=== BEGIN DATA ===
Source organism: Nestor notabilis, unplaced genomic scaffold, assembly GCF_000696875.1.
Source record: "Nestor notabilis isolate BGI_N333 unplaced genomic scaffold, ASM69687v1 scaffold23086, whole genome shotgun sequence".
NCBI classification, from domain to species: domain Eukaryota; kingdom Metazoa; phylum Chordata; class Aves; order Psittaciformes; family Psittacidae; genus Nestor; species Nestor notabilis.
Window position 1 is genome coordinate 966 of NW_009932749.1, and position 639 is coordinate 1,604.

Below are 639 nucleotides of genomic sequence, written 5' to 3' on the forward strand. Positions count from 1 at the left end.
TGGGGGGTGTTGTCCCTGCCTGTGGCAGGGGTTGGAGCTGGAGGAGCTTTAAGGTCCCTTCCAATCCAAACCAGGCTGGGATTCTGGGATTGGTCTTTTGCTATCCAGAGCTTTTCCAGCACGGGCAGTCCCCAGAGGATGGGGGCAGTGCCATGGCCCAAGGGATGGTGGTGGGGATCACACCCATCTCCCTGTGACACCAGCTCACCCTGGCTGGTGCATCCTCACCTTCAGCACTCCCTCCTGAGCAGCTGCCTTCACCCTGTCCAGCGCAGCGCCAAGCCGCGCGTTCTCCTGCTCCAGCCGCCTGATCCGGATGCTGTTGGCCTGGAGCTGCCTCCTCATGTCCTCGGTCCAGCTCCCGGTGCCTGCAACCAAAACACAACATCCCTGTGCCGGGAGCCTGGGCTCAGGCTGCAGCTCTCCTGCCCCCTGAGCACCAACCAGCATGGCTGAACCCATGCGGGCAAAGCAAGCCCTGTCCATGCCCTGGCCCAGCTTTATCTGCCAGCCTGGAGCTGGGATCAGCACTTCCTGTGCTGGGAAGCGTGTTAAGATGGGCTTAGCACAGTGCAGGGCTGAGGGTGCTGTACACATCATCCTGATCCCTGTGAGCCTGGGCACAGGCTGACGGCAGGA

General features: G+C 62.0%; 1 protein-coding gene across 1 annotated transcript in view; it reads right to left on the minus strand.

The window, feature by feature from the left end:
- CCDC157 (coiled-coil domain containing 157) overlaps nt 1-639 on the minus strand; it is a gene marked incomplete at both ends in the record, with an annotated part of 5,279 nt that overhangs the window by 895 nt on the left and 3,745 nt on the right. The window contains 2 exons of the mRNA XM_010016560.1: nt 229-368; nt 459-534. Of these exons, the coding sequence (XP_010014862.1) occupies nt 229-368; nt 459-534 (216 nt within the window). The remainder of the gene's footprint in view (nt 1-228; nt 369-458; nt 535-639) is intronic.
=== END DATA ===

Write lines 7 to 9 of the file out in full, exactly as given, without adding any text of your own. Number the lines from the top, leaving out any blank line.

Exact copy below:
General features: G+C 62.0%; 1 protein-coding gene across 1 annotated transcript in view; it reads right to left on the minus strand.

The window, feature by feature from the left end:
- CCDC157 (coiled-coil domain containing 157) overlaps nt 1-639 on the minus strand; it is a gene marked incomplete at both ends in the record, with an annotated part of 5,279 nt that overhangs the window by 895 nt on the left and 3,745 nt on the right. The window contains 2 exons of the mRNA XM_010016560.1: nt 229-368; nt 459-534. Of these exons, the coding sequence (XP_010014862.1) occupies nt 229-368; nt 459-534 (216 nt within the window). The remainder of the gene's footprint in view (nt 1-228; nt 369-458; nt 535-639) is intronic.